Wellington Scoop
Network

Hands off the town belt

by David Lee
The Wellington City Council is considering drafting instructions for a bill on the Town Belt which would radically change its status and protection. Councillors are doing this against a background of complaints about their axing of jobs at Citi Operations, and complaints that they don’t know what’s going on in their organisation and that real power lies in the hands of council officers. A similar situation exists with proposed Town Belt legislation.

The officers’ report to the Town Belt Sub-Committee on 17 April, referring to public consultation, states that only five submissions opposed “the overall objectives” of the proposed legislation. The submissions referred to are on ‘tick-the-box’ council forms. There is no mention of the individually written submissions, 30 of which opposed the legislation as drafted and others were critical of some aspects of it. Unlike the tick-the-box submissions, individually written ones provide explanations for their opposition and should therefore carry more weight. So why weren’t they referred to in the officers’ report? This seems another manifestation of the culture of keeping councillors in the dark.

Although the officers’ report admits many submitters have concerns that the proposed legislation will give too many powers to officers to make major decisions on the Town Belt, it goes on to say “officers recommend no change to this overall approach”. To paraphrase Mandy Rice-Davies: “Of course they would say that, wouldn’t they”. More power over the Town Belt has long been on council officialdom’s agenda. The crucial question is why should such powers be given to it?

In response to submitters concerns that the proposed legislation would prevail over the 1873 Deed which gifted the land to the citizens of Wellington, the officers’ report claims that managing the Town Belt in accordance with the Deed creates “ongoing risk” (although it doesn’t say what that ‘risk’ is). The report also claims that the current position (where the Deed requires the Town Belt to be held “for ever hereafter…upon trust” as a public recreation ground for the citizens of Wellington “and their successors’. “without any power of the said trustees to (alienate) or dispose of the same”) gives the council “broad powers” to manage the Town Belt. The report then uses this as an excuse for seeking even more “flexible” powers over Town Belt land! This excuse ignores the fact that the council also has to manage the Town Belt in accordance with the Reserves Act, the District Plan’s Open Space C zoning (which council officials intend changing!) and the Town Belt Management Plan.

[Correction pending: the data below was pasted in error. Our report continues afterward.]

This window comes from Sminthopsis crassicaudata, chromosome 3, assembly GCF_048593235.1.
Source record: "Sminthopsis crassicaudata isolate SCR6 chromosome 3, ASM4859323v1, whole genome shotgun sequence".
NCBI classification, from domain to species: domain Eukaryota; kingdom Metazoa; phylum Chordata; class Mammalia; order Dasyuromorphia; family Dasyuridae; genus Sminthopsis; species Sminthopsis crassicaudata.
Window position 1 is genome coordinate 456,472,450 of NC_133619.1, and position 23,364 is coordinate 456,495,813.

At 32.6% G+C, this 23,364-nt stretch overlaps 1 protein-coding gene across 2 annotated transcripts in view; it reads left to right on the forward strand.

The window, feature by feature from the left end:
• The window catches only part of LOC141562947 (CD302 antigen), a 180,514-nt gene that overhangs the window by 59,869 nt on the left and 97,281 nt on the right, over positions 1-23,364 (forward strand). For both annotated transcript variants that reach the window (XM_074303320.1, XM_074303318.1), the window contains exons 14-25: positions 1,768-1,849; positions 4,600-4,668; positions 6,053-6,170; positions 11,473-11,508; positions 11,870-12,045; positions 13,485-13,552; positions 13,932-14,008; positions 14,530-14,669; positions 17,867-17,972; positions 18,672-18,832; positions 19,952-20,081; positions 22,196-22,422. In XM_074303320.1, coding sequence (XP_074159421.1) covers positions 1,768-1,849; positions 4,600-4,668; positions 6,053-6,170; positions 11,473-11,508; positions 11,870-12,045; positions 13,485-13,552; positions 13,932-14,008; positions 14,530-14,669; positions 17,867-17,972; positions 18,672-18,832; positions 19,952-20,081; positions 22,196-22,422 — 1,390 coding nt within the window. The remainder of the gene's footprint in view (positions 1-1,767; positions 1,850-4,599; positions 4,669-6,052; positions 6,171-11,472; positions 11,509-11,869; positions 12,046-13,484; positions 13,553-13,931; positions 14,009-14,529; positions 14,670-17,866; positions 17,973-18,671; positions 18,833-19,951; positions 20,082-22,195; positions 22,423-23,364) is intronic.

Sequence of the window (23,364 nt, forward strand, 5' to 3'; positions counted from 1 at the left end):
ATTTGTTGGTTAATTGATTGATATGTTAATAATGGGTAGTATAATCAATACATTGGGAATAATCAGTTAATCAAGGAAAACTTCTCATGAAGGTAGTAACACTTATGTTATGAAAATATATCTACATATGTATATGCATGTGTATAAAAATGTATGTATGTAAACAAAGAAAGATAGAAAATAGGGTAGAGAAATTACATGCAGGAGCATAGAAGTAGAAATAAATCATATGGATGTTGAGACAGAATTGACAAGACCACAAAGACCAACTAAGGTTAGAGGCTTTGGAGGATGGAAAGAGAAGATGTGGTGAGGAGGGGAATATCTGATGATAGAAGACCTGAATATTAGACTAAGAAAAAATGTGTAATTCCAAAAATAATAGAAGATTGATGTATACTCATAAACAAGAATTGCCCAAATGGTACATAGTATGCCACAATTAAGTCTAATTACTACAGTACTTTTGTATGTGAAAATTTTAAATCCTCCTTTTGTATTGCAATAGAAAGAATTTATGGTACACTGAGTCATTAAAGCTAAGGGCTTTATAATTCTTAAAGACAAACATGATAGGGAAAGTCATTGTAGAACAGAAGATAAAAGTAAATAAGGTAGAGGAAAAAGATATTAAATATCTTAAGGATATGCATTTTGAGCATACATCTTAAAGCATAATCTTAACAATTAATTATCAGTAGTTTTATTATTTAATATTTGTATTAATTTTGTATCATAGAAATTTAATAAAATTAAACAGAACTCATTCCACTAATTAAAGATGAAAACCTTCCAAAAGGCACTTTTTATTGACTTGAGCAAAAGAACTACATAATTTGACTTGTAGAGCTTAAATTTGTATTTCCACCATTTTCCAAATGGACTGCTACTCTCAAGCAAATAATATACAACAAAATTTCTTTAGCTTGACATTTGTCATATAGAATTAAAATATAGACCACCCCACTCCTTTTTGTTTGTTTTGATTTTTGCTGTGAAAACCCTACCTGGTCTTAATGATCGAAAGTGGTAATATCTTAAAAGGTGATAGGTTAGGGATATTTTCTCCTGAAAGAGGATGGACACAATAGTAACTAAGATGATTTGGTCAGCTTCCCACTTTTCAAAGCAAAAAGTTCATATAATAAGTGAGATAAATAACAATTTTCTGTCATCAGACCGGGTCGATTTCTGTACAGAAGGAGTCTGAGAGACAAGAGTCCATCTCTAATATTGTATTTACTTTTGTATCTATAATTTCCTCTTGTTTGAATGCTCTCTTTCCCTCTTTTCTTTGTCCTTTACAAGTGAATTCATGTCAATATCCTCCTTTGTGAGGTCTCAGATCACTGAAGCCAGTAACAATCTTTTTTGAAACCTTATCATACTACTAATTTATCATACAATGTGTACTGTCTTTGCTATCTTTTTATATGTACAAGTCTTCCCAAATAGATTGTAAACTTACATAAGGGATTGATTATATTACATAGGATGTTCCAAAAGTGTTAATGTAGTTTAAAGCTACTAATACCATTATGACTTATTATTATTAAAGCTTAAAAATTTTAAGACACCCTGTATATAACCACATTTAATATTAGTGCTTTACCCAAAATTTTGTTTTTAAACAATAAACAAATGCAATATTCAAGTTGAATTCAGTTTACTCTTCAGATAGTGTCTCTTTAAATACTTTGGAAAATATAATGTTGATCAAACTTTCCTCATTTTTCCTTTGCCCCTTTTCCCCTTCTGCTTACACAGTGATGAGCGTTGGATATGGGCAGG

Submitters also expressed concerns about the proposed removal of the Reserves Act. This would mean another level of the Town Belt’s protection will be taken away. The officers’ report states that “Any relevant parts of the Reserve Act are going to be included in the local bill”. Which begs the question: if these parts are so important why get rid of the Act? It is frankly ludicrous that the first area of land to be reserved in New Zealand is not going to be covered by the Reserves Act.

As for the proposed legislation providing “stronger, not weaker safeguards” for the Town Belt, one can only say “yeah right”! Those so-called safeguards would be at the discretion of anonymous officials exercising what the report calls “relatively flexible powers”, without the public’s or even councillors’ knowledge. Under the Town Belt Deed, the council does not have beneficial ownership of land. This protects the Town Belt from the sort of thing we have seen with waterfront land where the council does have ‘flexible powers’. Decades of battling to protect public ownership and open space there is still ongoing. A public survey and workshops of community groups in 2011 indicate this is not what the people of Wellington (the owners) want for the Town Belt.

The bill, if passed into law according to the drafting instructions, would make the most radical changes to the status and control of the Town Belt since it was gifted to the people of Wellington. It is akin to attempting to change a will 140 years after it has been executed. It is an attempted takeover of the commons. One submitter called aspects of the proposed legislation “despicable”. Acceptance of them could be deemed a breach of trust. And all this is being done for bureaucratic “flexibility”!

The legal return of former Town Belt land to Town Belt status is to be welcomed. But this shouldn’t come at the price of compromising the Town Belt’s status. The mayor and councillors, as trustees of the Town Belt, have a duty to protect it and pass it on to future generations of Wellingtonians as they received it, with the Town Belt Deed as its governing document. They should show some leadership on this issue and refuse to rubber stamp the officials’ quest for more power over Town Belt land. The council should leave the Deed alone.

David Lee is President of Action for Environment Inc

15 comments:

  1. Elaine Hampton, 30. May 2013, 11:02

    Excellent summary.
    The Town Belt Deed should prevail. The changes have many conflicting parts, such as ‘commercial activity is not allowed’ then ‘commercial activity is allowed at the officers’ discretion.’ Do we want the Town Belt sold / leased off for dubious income like the Waterfront? The Councillors appear not to mind the $20 million debt that has been run up for ratepayers whilst the Waterfront has been lost.